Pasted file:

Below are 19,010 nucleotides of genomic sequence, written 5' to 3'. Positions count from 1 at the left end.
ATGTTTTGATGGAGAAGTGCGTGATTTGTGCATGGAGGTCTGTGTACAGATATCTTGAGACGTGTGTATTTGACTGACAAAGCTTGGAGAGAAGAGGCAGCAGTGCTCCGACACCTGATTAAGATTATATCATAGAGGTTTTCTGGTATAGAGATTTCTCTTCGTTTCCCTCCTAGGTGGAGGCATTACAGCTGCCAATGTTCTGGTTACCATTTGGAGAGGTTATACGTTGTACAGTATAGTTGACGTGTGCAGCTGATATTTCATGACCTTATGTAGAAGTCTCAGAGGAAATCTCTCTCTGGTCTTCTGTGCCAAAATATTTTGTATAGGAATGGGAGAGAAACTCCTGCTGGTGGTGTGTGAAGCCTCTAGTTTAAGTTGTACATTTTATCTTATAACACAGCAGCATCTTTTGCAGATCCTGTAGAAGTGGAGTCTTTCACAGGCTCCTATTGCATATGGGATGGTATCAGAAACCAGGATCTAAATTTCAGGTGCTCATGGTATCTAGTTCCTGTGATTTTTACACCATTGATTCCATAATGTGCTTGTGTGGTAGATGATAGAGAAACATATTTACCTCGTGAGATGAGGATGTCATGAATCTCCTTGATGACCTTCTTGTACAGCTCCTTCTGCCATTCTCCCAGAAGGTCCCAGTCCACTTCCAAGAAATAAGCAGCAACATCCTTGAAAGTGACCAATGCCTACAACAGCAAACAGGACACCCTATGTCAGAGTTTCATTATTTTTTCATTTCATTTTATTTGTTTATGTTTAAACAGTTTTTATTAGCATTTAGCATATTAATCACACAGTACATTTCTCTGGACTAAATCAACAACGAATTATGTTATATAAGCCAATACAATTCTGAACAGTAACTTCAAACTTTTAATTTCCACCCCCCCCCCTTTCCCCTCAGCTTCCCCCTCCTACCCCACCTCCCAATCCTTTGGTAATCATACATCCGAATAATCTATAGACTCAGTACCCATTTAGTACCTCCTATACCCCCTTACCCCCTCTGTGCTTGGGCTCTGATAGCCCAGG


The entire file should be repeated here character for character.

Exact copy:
Below are 19,010 nucleotides of genomic sequence, written 5' to 3'. Positions count from 1 at the left end.
ATGTTTTGATGGAGAAGTGCGTGATTTGTGCATGGAGGTCTGTGTACAGATATCTTGAGACGTGTGTATTTGACTGACAAAGCTTGGAGAGAAGAGGCAGCAGTGCTCCGACACCTGATTAAGATTATATCATAGAGGTTTTCTGGTATAGAGATTTCTCTTCGTTTCCCTCCTAGGTGGAGGCATTACAGCTGCCAATGTTCTGGTTACCATTTGGAGAGGTTATACGTTGTACAGTATAGTTGACGTGTGCAGCTGATATTTCATGACCTTATGTAGAAGTCTCAGAGGAAATCTCTCTCTGGTCTTCTGTGCCAAAATATTTTGTATAGGAATGGGAGAGAAACTCCTGCTGGTGGTGTGTGAAGCCTCTAGTTTAAGTTGTACATTTTATCTTATAACACAGCAGCATCTTTTGCAGATCCTGTAGAAGTGGAGTCTTTCACAGGCTCCTATTGCATATGGGATGGTATCAGAAACCAGGATCTAAATTTCAGGTGCTCATGGTATCTAGTTCCTGTGATTTTTACACCATTGATTCCATAATGTGCTTGTGTGGTAGATGATAGAGAAACATATTTACCTCGTGAGATGAGGATGTCATGAATCTCCTTGATGACCTTCTTGTACAGCTCCTTCTGCCATTCTCCCAGAAGGTCCCAGTCCACTTCCAAGAAATAAGCAGCAACATCCTTGAAAGTGACCAATGCCTACAACAGCAAACAGGACACCCTATGTCAGAGTTTCATTATTTTTTCATTTCATTTTATTTGTTTATGTTTAAACAGTTTTTATTAGCATTTAGCATATTAATCACACAGTACATTTCTCTGGACTAAATCAACAACGAATTATGTTATATAAGCCAATACAATTCTGAACAGTAACTTCAAACTTTTAATTTCCACCCCCCCCCCTTTCCCCTCAGCTTCCCCCTCCTACCCCACCTCCCAATCCTTTGGTAATCATACATCCGAATAATCTATAGACTCAGTACCCATTTAGTACCTCCTATACCCCCTTACCCCCTCTGTGCTTGGGCTCTGATAGCCCAGG